“Totalitarianism is not only hell, but all the dream of paradise—the age-old dream of a world where everybody would live in harmony, united by a single common will and faith, without secrets from one another. Andre Breton, too, dreamed of this paradise when he talked about the glass house in which he longed to live. If totalitarianism did not exploit these archetypes, which are deep inside us all and rooted deep in all religions, it could never attract so many people, especially during the early phases of its existence. Once the dream of paradise starts to turn into reality, however, here and there people begin to crop up who stand in its way. and so the rulers of paradise must build a little gulag on the side of Eden. In the course of time this gulag grows ever bigger and more perfect, while the adjoining paradise gets even smaller and poorer.”
― Milan Kundera, The Book of Laughter and Forgetting
Religious and secular extremists differ in most respects except one: their total commitment to their ideology and the historical narrative that informs it. Such a determined and inflexible view of things is part of what is is called totalitarian thinking. To say that such individuals are not open to any new ideas is to say the obvious.
Such people have no need for any new ideas, any new ways of viewing the world, any new ideas of personal identity. All of these human attributes have been taken care of and explained within a systematic and comprehensive world-view of their particular ideology. It provides such individuals, who see no need to explore the wide and deep world of thought, a level of comfort and meaning that might otherwise not easily be attained through sustained inquiry and interpretation. Totalitarianism always point to a future world—a paradise if you will—where everyone would think alike in harmony and peace.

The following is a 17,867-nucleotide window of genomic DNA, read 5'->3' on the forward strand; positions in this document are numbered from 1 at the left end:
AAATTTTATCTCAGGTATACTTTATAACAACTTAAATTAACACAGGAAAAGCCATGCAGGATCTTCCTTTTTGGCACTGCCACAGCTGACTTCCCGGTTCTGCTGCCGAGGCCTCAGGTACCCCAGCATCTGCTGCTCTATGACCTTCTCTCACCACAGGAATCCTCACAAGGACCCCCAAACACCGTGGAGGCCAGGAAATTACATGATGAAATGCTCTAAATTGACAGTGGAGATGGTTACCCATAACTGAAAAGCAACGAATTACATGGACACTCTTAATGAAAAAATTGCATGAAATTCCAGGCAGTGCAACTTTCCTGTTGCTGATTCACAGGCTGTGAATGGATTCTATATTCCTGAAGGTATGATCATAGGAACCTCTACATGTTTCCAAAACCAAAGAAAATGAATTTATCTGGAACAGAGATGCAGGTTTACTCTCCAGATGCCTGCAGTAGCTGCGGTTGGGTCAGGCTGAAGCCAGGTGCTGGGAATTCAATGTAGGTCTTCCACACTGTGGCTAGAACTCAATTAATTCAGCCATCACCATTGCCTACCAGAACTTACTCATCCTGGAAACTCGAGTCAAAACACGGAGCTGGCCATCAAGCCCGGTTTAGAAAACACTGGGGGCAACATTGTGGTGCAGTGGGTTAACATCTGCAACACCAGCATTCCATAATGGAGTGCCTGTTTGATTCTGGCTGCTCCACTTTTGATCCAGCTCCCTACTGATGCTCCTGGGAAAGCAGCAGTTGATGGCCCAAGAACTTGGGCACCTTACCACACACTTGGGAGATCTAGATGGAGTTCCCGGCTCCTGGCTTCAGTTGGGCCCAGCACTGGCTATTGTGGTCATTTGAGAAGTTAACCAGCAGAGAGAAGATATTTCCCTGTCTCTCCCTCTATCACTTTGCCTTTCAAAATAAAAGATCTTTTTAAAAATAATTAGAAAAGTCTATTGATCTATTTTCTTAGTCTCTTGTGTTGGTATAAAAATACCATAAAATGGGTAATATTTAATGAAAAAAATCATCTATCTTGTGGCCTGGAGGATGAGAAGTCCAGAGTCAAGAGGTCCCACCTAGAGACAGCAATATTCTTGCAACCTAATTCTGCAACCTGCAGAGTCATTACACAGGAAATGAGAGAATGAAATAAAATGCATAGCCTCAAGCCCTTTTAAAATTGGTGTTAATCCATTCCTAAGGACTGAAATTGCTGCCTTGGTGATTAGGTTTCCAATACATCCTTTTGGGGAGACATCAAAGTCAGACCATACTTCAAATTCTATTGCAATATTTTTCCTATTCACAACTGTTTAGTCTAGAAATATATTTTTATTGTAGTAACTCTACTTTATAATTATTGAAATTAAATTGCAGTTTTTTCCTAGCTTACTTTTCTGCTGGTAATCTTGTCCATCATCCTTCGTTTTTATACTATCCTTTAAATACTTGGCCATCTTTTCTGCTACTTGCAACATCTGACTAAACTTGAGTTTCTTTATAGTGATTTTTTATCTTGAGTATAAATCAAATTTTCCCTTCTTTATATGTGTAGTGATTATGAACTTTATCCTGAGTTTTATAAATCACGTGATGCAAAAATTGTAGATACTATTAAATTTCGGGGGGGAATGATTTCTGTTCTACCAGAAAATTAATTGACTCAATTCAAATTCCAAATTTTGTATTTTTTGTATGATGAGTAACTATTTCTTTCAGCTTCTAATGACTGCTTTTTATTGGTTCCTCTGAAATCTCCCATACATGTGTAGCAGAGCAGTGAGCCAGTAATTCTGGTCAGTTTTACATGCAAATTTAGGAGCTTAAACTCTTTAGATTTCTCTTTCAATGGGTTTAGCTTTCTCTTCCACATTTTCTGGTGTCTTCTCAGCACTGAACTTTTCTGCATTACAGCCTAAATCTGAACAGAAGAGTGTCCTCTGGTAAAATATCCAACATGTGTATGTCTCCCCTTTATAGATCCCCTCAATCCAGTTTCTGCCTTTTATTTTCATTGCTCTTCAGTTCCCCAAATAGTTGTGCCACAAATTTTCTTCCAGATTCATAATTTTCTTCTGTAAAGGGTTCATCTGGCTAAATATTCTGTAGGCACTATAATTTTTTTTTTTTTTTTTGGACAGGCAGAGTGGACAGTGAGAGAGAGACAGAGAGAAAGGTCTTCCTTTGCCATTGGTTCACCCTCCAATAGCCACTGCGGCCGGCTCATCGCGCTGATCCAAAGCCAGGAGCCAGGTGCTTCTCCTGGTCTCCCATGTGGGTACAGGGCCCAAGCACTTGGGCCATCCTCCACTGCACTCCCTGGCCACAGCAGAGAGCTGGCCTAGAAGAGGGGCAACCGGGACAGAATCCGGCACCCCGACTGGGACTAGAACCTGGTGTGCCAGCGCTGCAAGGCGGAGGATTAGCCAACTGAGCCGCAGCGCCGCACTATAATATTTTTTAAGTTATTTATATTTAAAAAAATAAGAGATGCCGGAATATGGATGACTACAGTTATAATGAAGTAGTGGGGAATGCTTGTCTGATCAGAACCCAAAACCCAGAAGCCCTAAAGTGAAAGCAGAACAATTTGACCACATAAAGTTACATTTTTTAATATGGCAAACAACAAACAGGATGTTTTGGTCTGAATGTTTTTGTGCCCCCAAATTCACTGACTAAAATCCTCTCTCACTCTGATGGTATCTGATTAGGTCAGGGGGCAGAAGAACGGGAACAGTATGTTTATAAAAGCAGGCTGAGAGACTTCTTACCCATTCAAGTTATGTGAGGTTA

I sense that totalitarian thinking will always be with us, as long as there are both leaders willing to seize the minds of willing acolytes and followers willing to give consent to stop being curious, thoughtful and inquisitive and explore the wider world. Totalitarian thinking generally operates by providing simple answers to complex human problems, and thus its appeal. For the followers who subscribes to the prevailing idea, it results in a loss of identity, which also leads to defensive (and sometimes offensive) measures, most notably the need to vociferously and often aggressively defend such ideas, given that the follower’s individual identity has become subsumed within the particular ideology that defines him or her.
In other words, there is no longer a real highly defined personal identity, but a collective mind operating within the many individuals who have adopted a totalitarian ideology. Cognitive dissonance comes into play, quite easily , which quickly throws out any rational idea that challenges the totalitarian ideology. This is because the ideology is so powerful and so entrenched that any counter view is seen as false, and a threat to the individual identity, be what it is.